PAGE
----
eThekwini has no plans to replace asbestos water pipes


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May 21, 2023

eThekwini has no plans to replace asbestos water pipes

THE Asbestos Cement Pipe Replacement Project that eThekwini Municipality

THE Asbestos Cement Pipe Replacement Project that eThekwini Municipality undertook in 2007 to replace asbestos cement water pipes in Kingsburgh and other areas with polyvinyl chloride pipes (PVC) was meant to solve water woes. The asbestos cement pipes had been installed in the 1960s and had reached the end of their life cycle.

At the time, eThekwini Water and Sanitation's (EWS) project executive, Alan Kee, said the project was part of planning ahead to prevent a full-blown water crisis. According to Kee, the new modified PVC pipes were to provide residents with 50 years of leak-free service.

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When it commenced, the project was to replace 2 800km of the 100mm and 150mm asbestos cement secondary water mains at a cost of R850m. In June 2010, when the project came to an end, only 1 600km had been replaced at a cost of R1.6b.

Illovo Beach resident Andrew Mitchell said a site on Beach Road in the area has continuously experienced a pipe breakage that has seen thousands of litres of fresh water wash down the road, leaving residents with no water.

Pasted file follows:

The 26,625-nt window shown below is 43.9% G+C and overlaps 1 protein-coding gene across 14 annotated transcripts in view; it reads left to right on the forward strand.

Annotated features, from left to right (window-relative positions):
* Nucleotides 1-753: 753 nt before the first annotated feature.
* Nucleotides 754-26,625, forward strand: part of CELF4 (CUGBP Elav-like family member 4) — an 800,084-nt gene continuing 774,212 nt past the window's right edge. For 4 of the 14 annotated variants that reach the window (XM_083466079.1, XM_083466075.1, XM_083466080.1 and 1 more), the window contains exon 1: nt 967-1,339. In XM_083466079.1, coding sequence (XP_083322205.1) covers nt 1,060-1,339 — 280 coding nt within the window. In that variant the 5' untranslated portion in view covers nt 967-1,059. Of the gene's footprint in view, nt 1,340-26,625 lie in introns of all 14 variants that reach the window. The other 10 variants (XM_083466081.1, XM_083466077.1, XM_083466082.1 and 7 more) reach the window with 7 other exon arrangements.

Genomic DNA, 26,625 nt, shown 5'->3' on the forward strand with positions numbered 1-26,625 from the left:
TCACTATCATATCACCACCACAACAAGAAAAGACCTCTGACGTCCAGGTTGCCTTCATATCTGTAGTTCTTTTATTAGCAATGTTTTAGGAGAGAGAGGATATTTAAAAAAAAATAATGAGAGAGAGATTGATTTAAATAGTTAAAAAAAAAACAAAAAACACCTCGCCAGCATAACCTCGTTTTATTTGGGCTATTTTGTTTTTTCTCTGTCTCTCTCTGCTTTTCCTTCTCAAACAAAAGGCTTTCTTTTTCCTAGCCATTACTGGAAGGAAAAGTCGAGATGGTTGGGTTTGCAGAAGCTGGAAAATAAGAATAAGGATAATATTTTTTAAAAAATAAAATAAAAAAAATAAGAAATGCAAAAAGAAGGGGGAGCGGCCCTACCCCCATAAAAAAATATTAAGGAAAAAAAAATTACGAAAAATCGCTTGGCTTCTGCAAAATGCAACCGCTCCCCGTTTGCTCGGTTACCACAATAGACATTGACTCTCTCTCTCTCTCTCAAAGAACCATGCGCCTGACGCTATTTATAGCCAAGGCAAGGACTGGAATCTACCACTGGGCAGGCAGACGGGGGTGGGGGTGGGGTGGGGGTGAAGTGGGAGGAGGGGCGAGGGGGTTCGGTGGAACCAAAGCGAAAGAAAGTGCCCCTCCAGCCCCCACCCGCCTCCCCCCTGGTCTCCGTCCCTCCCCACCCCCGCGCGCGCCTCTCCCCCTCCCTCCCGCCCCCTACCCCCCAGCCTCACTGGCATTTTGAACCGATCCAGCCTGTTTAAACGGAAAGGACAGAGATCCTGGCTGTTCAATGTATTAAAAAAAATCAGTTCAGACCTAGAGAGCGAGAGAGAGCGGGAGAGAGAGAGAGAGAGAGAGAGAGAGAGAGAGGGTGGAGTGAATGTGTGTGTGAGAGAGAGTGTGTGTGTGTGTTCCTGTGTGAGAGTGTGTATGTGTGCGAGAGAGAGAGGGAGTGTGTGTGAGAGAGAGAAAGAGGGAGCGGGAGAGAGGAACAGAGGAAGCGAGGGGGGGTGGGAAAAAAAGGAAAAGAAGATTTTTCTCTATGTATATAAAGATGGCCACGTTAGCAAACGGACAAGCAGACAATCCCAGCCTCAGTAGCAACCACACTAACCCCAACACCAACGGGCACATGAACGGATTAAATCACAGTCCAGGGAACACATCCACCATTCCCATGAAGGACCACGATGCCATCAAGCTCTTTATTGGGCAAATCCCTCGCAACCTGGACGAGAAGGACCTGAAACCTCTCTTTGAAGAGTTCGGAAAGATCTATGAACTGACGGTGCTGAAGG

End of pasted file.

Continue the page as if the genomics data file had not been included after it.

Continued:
"One day after the same pipe was repaired for the second time in a few days, I noticed that the pipe that had been replaced was made up of asbestos," said Mitchell.

The pieces of the pipe that the SUN saw were brittle and had lost their inner lining. While asbestos inhalation has been proven to cause cancer, studies on whether ingestion causes any diseases have remained largely inconclusive.

André Beetge, who is eThekwini's executive committee member, said there is no blanket approach to replacing asbestos concrete piping with PVC across the city because of cost implications.

"There are indeed sections that have been prone to continued bursts, which clearly indicates that the particular line is far past its life expectancy. One such section is located in Illovo Beach, and a request has already been made to register a special project to replace the line from the tower in Saville Lane to Illovo's Beach Road. This to coincide with extensive attention to the water tower that has, over the past few years, been showing rapid deterioration to the point where chunks of concrete are breaking off," said Beetge.

The Helen Suzman Foundation has condemned the continued use of asbestos cement pipes to transport drinking water. The foundation's researcher, Nhlanhla Mnisi, said the World Health Organisation (WHO), the International Labour Organisation and the United Nations Environment Programme, have called on countries to eliminate asbestos-related diseases by ceasing to use asbestos products.

"Asbestos cement pipes are among the leading sources of asbestos fibres in drinking water. Aggressive water pressure, length of pipes and age are the major contributory factors for the exfoliation and the subsequent release of asbestos fibres into drinking water. This risk has led many water-service authorities to introduce asbestos cement pipe replacement projects," said Mnisi.

While some uncertainty remains as to whether ingesting asbestos fibres are hazardous to human health, Mnisi said a precautionary approach does not require certainty for beneficial actions to be taken.


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